While the top Republican in the Illinois Senate, six-year incumbent state Sen. Dan McConchie, hopes to repeal the SAFE-T Act, the Democrat hoping to unseat him this fall supports the law, which implemented a slew of changes around criminal justice, including the elimination of cash bail.
McConchie and former attorney and longtime Barrington businesswoman, Democrat Maria Peterson are running in the 26th Senate District, which includes part or all of Crystal Lake, Algonquin, Cary, Fox River Grove and Island Lake.
Early voting began Thursday for the Nov. 8 general election.
McConchie, who described a “terrifying crime wave in Illinois and Chicago,” frames issues around crime as being about support for police, or lack thereof, while Peterson described approaching the issue in terms of fairness and minimizing biases.
Recently conservatives, including McConchie, have rallied around repealing the Illinois SAFE-T Act, particularly the elimination of cash bail, which will take effect Jan. 1. Many Democrats, including Gov. JB Pritzker,argue the current cash bail system needs to be reformed and the SAFE-T Act just requires clarification.
Peterson, who grew up in Chicago and has lived in Barrington since 1996, described herself as a “daughter of immigrants” and after serving roughly a decade as an attorney for the U.S. Department of Labor, Peterson ran a personal training business for over 20 years.
McConchie, a veteran and Hawthorne Woods resident, is the Senate Republican leader and has a background in public policy, including 12 years with the national anti-abortion group Americans United for Life.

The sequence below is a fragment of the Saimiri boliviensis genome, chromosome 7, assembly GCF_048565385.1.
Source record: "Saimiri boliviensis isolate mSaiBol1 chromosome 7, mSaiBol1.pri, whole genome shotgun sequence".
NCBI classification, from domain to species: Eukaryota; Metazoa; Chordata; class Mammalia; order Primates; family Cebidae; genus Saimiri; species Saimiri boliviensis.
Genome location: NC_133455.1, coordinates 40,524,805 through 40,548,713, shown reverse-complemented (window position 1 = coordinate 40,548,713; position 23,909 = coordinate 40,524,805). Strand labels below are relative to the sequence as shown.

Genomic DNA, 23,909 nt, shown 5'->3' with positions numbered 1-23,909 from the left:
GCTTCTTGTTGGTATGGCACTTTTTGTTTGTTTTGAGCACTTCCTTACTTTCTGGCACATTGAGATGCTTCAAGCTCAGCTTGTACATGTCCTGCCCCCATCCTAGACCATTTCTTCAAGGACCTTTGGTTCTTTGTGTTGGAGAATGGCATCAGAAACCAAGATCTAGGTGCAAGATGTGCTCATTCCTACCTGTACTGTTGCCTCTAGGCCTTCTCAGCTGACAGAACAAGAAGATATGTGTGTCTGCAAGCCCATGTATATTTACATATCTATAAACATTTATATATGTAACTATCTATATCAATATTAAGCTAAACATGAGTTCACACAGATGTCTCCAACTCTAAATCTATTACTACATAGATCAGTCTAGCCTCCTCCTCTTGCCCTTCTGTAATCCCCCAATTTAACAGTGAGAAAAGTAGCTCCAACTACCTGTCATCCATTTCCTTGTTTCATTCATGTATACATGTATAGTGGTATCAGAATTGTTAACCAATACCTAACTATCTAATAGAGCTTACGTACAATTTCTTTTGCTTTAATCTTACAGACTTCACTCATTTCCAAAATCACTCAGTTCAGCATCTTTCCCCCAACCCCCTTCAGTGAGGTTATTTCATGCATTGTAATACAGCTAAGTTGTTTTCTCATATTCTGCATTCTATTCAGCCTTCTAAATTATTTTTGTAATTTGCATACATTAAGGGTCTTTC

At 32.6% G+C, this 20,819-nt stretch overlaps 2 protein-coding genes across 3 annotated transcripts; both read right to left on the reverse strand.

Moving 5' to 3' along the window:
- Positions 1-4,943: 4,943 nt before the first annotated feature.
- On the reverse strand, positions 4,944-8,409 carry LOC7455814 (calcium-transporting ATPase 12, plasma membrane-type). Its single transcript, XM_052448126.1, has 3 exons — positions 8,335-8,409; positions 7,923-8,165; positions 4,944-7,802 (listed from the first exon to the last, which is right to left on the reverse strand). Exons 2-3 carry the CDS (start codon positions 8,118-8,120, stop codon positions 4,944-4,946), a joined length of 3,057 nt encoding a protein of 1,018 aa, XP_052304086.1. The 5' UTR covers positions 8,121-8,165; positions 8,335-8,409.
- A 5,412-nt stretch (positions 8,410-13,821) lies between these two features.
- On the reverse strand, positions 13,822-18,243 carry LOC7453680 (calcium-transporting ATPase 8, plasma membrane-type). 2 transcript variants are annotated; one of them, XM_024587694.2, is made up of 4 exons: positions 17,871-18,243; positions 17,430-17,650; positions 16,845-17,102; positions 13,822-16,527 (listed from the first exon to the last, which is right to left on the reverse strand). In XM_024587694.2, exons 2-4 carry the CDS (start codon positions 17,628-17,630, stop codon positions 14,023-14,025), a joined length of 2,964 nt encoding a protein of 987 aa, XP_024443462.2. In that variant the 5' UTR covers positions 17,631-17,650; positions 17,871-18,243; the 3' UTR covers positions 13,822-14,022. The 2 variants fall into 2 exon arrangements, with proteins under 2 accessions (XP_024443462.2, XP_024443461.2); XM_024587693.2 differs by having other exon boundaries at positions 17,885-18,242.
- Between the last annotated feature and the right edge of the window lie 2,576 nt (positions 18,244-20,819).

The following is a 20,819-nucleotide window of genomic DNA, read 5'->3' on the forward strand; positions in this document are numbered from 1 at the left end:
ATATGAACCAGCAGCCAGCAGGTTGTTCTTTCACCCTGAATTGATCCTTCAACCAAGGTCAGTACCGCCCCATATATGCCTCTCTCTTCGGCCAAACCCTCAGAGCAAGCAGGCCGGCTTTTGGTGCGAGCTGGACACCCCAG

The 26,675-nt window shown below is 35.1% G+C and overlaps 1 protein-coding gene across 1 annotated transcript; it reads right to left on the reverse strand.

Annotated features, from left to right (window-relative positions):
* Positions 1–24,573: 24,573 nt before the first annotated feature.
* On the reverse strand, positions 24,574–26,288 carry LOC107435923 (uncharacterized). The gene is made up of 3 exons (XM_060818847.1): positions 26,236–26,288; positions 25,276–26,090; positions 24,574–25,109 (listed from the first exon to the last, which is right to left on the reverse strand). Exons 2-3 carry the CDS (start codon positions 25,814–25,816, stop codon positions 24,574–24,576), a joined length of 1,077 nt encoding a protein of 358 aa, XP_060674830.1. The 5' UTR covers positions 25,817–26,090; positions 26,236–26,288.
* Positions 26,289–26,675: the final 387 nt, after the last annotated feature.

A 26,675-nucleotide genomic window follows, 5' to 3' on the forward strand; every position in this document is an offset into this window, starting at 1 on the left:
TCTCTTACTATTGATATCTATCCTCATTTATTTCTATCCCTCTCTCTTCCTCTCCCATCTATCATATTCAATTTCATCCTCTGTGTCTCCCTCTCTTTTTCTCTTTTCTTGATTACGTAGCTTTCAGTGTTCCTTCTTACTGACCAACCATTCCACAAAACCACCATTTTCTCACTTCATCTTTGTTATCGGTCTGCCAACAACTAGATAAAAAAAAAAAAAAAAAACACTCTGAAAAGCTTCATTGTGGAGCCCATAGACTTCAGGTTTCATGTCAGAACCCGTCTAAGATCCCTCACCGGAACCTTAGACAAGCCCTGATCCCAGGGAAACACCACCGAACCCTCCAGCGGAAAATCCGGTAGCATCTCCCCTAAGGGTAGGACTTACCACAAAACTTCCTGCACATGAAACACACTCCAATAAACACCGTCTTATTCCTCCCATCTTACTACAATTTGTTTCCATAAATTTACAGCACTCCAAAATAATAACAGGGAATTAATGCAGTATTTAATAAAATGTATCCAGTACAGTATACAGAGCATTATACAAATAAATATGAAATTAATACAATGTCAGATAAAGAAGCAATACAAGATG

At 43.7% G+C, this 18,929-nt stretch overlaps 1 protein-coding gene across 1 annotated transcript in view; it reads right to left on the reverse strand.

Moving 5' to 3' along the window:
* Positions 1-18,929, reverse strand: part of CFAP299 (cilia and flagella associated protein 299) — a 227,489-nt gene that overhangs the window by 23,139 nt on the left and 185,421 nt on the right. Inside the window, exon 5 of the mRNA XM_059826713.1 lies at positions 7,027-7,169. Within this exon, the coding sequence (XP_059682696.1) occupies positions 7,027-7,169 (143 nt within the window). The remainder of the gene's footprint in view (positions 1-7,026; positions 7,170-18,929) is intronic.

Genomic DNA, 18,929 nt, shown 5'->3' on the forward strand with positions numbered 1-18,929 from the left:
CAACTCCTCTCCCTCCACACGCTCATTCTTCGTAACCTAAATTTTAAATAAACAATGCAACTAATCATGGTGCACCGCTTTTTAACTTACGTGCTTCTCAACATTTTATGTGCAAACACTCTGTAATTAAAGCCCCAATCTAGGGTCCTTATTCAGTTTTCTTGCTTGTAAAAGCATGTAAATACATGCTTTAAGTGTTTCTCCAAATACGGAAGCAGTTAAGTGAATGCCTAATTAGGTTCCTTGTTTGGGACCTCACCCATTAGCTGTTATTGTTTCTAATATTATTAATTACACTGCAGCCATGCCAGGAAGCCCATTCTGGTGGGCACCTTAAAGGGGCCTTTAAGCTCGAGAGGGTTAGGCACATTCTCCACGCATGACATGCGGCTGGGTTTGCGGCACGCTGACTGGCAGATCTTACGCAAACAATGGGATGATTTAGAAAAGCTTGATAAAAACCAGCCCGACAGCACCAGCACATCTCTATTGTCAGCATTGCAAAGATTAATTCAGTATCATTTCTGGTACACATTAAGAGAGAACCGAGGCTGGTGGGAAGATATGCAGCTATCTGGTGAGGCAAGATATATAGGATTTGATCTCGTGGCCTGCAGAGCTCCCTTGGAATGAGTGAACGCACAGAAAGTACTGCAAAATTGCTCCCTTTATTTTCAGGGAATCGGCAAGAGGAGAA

McConchie said in an interview that a police officer told him at a recent meeting that “if somebody pitches a tent in a resident’s backyard, an officer can only give them a ticket but can’t remove them from the premises.”
A task force set up by the Illinois Supreme Court to prepare the court system for the law’s implementation countered similar claims by police and Republican lawmakers about trespassing, saying officers can remove a person from a location before citing them and people can be detained for all Class A trespassing misdemeanors.
McConchie said he has heard from constituents that they are afraid to go out or travel to Chicago, citing concerns about the ability of law enforcement to apprehend criminals.
Peterson, however, said she supports the SAFE-T Act. She accused Illinois Republicans of fear-mongering and called lawsuits on the elimination of cash bail – like the one filed by McHenry County State’s Attorney Patrick Kenneally – “frivolous.”
The goal of reforming pretrial release practices is about fairness, Peterson said. The determining factor in whether someone charged with a crime should be released is whether they are a danger to the community, not whether they have enough money to pay bail, Peterson said.
Peterson also highlighted her support for police on her website, saying they should be provided “everything they need to be effective at upholding the law and respected in and responsive to the communities they serve.”